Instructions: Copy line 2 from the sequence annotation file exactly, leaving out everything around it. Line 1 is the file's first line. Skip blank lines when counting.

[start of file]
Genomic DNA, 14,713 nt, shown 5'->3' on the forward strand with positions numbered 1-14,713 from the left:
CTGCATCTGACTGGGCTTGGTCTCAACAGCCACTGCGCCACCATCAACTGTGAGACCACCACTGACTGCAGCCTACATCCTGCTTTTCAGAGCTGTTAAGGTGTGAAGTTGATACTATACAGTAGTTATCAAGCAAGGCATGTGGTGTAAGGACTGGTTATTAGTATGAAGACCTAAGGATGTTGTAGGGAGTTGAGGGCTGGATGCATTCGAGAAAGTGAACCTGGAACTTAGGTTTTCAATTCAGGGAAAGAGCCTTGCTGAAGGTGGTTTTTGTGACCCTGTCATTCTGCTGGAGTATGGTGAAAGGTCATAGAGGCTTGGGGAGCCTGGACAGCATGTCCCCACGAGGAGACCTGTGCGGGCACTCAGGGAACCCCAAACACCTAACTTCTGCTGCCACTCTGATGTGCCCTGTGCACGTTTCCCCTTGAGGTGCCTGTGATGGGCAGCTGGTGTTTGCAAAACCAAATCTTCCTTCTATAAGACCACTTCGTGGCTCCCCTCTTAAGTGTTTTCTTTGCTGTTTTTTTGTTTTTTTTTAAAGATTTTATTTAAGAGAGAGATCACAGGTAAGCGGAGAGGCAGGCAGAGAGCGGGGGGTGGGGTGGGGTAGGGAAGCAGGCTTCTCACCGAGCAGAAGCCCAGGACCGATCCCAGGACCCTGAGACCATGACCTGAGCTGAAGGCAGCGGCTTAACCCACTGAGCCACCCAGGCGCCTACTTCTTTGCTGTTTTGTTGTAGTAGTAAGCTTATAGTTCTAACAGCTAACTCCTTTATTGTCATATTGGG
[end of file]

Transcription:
CTGCATCTGACTGGGCTTGGTCTCAACAGCCACTGCGCCACCATCAACTGTGAGACCACCACTGACTGCAGCCTACATCCTGCTTTTCAGAGCTGTTAAGGTGTGAAGTTGATACTATACAGTAGTTATCAAGCAAGGCATGTGGTGTAAGGACTGGTTATTAGTATGAAGACCTAAGGATGTTGTAGGGAGTTGAGGGCTGGATGCATTCGAGAAAGTGAACCTGGAACTTAGGTTTTCAATTCAGGGAAAGAGCCTTGCTGAAGGTGGTTTTTGTGACCCTGTCATTCTGCTGGAGTATGGTGAAAGGTCATAGAGGCTTGGGGAGCCTGGACAGCATGTCCCCACGAGGAGACCTGTGCGGGCACTCAGGGAACCCCAAACACCTAACTTCTGCTGCCACTCTGATGTGCCCTGTGCACGTTTCCCCTTGAGGTGCCTGTGATGGGCAGCTGGTGTTTGCAAAACCAAATCTTCCTTCTATAAGACCACTTCGTGGCTCCCCTCTTAAGTGTTTTCTTTGCTGTTTTTTTGTTTTTTTTTAAAGATTTTATTTAAGAGAGAGATCACAGGTAAGCGGAGAGGCAGGCAGAGAGCGGGGGGTGGGGTGGGGTAGGGAAGCAGGCTTCTCACCGAGCAGAAGCCCAGGACCGATCCCAGGACCCTGAGACCATGACCTGAGCTGAAGGCAGCGGCTTAACCCACTGAGCCACCCAGGCGCCTACTTCTTTGCTGTTTTGTTGTAGTAGTAAGCTTATAGTTCTAACAGCTAACTCCTTTATTGTCATATTGGG